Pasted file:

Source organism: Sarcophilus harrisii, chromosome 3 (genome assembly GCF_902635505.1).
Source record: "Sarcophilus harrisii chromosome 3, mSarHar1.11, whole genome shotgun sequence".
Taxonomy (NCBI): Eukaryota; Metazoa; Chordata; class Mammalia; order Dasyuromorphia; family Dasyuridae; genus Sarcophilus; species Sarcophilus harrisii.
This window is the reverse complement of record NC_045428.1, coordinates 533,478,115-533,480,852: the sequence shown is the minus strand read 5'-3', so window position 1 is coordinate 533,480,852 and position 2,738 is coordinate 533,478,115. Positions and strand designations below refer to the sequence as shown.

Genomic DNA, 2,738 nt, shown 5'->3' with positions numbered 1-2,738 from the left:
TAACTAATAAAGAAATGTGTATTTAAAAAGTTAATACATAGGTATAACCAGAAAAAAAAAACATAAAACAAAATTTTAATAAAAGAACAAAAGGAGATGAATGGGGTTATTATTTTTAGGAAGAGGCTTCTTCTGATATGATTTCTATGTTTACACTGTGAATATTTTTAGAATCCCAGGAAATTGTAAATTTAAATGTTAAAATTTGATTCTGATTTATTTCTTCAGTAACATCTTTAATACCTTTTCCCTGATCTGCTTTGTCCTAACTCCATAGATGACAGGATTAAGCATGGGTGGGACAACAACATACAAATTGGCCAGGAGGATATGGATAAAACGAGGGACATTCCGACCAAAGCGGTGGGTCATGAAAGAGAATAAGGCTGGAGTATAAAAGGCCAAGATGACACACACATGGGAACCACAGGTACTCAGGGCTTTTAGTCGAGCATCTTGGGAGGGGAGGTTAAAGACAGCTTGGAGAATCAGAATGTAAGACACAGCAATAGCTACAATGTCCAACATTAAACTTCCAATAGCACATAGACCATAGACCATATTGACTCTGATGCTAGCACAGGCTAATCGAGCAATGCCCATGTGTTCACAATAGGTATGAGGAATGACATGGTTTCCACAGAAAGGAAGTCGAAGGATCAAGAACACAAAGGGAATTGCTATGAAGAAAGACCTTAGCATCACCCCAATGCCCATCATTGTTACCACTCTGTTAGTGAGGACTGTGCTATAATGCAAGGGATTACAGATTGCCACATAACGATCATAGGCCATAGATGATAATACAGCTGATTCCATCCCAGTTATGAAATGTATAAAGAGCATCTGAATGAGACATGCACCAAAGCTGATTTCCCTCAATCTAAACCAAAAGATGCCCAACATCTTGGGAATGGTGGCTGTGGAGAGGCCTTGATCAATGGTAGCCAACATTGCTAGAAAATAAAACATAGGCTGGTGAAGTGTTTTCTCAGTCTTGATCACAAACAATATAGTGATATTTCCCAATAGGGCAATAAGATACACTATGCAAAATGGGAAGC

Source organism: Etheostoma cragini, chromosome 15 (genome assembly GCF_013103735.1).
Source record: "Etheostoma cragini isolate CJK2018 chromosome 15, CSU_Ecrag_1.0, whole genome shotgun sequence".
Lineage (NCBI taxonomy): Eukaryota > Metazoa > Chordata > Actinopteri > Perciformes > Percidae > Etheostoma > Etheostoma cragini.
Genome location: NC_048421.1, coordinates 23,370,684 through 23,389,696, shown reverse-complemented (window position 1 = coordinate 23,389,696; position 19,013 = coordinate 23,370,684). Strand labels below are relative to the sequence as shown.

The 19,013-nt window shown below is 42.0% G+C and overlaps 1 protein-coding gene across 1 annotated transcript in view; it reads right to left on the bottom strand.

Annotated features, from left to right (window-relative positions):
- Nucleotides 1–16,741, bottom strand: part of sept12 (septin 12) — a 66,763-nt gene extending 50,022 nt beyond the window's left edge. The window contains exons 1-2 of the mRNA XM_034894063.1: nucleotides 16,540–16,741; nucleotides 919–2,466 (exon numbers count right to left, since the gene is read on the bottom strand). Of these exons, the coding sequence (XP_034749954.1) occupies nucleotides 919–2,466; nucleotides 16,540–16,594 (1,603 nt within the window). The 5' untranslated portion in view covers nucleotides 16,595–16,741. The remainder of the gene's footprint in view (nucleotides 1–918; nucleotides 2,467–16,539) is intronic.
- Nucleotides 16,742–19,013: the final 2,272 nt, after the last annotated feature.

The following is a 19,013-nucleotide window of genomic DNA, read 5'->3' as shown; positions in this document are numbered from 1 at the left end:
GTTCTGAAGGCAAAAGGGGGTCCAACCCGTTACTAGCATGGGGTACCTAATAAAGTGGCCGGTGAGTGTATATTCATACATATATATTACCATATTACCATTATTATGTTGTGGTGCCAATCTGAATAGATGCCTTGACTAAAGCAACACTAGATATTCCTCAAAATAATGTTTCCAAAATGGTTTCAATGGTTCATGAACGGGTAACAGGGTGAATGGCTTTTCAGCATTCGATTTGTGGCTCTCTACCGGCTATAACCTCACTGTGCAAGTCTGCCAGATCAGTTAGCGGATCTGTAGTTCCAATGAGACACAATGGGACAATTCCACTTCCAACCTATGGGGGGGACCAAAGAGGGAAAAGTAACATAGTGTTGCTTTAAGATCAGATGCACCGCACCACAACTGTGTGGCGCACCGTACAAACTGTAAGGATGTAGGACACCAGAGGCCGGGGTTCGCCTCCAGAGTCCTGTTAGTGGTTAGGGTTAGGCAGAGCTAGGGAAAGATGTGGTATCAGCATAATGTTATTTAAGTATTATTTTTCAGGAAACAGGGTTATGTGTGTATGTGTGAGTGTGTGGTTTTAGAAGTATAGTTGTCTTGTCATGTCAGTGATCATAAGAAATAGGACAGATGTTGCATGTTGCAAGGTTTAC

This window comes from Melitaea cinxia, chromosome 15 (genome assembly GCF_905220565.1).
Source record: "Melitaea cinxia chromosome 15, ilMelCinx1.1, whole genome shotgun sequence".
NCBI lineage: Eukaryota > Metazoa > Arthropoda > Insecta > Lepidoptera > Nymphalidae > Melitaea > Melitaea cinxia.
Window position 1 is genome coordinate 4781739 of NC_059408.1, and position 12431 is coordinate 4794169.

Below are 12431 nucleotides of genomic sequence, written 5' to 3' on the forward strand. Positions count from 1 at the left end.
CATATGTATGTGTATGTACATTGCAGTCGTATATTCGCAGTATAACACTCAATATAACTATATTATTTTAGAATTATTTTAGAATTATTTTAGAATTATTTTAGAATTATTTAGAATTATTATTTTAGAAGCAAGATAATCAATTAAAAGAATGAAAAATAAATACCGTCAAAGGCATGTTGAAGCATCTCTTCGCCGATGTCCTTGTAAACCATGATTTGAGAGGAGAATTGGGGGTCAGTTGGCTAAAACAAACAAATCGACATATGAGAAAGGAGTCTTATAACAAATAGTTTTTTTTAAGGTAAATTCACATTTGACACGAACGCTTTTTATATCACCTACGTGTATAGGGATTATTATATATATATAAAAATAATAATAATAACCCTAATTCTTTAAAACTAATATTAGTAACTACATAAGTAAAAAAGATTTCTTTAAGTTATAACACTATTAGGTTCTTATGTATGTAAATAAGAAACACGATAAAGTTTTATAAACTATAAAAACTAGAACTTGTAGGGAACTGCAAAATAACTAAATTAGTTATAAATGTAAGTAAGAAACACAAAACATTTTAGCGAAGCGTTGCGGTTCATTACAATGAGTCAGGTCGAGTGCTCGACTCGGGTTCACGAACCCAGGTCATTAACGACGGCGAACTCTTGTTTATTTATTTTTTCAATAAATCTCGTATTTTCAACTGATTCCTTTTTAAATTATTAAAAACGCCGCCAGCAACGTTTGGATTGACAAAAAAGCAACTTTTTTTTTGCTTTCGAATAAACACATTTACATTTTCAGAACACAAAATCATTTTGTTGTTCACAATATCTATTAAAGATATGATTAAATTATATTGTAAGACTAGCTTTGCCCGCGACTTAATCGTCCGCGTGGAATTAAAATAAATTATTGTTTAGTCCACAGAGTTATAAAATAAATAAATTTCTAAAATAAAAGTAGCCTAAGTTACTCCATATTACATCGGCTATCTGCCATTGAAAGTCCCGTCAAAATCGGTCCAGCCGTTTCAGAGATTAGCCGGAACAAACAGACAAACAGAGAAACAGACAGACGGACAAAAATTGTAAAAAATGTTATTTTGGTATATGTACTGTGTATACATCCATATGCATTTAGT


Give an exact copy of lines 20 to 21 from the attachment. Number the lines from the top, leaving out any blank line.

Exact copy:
Window position 1 is genome coordinate 4781739 of NC_059408.1, and position 12431 is coordinate 4794169.

Below are 12431 nucleotides of genomic sequence, written 5' to 3' on the forward strand. Positions count from 1 at the left end.